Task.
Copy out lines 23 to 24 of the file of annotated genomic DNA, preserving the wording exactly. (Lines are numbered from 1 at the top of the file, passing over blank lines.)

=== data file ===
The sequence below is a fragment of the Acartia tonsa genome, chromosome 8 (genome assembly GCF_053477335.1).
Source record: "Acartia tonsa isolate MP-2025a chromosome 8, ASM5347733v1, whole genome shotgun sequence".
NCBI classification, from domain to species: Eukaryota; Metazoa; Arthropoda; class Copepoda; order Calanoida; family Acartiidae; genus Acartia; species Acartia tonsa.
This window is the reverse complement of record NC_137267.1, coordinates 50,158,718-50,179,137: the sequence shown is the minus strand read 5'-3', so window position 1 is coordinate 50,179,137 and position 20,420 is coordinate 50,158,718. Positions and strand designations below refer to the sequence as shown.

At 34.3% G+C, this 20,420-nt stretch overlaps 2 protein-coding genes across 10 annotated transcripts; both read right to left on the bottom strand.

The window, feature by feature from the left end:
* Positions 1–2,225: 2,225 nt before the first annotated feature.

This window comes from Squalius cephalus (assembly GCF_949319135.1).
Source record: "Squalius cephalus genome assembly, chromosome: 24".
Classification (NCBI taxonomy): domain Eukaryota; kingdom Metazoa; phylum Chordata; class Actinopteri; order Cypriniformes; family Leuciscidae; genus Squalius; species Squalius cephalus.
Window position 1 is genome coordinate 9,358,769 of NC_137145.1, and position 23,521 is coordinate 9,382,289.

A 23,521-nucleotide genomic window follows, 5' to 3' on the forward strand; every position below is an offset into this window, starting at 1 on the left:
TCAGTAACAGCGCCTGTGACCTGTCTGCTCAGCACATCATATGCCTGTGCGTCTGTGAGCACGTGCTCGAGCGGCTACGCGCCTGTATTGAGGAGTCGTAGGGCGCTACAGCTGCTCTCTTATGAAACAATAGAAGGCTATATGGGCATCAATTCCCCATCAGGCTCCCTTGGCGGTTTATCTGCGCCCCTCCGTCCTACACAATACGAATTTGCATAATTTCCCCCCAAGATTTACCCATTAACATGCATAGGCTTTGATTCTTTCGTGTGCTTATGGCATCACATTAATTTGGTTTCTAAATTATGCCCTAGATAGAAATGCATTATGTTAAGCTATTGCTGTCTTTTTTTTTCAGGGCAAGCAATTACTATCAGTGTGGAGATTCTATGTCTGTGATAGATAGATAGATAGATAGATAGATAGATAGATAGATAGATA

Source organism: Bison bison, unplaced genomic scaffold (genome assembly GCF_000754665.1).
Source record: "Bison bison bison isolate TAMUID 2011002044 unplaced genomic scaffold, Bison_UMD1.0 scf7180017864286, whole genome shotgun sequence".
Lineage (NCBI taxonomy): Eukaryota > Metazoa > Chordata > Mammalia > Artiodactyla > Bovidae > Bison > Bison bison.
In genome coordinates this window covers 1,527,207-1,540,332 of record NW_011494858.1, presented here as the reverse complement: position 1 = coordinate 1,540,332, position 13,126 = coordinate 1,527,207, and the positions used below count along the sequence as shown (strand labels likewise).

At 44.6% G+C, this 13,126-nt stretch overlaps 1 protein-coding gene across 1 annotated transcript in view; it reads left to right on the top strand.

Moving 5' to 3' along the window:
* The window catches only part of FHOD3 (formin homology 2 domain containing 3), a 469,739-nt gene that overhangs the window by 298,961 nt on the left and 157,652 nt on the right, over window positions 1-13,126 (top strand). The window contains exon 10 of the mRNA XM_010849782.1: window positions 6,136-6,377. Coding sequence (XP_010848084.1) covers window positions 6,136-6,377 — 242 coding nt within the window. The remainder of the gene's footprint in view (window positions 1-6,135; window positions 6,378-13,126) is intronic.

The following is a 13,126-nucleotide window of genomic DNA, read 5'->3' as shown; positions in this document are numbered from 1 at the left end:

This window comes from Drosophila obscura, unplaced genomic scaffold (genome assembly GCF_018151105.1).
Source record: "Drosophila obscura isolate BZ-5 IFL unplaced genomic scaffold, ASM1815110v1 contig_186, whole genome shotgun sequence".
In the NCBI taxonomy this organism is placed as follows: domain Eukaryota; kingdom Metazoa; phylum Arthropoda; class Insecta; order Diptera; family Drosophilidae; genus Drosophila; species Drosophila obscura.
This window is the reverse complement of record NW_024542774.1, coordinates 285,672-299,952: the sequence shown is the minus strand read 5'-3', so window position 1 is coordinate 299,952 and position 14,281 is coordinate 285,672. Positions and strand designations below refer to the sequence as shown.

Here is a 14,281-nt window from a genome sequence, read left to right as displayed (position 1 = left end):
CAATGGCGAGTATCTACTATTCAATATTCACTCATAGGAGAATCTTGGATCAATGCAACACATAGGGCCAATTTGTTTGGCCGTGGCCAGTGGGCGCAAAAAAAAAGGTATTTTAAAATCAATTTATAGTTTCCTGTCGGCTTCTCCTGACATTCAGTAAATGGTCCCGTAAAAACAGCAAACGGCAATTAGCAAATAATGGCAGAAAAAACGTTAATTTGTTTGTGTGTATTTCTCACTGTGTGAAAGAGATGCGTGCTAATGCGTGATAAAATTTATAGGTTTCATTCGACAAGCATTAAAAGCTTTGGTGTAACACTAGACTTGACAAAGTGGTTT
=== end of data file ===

Source record: "Drosophila obscura isolate BZ-5 IFL unplaced genomic scaffold, ASM1815110v1 contig_186, whole genome shotgun sequence".
In the NCBI taxonomy this organism is placed as follows: domain Eukaryota; kingdom Metazoa; phylum Arthropoda; class Insecta; order Diptera; family Drosophilidae; genus Drosophila; species Drosophila obscura.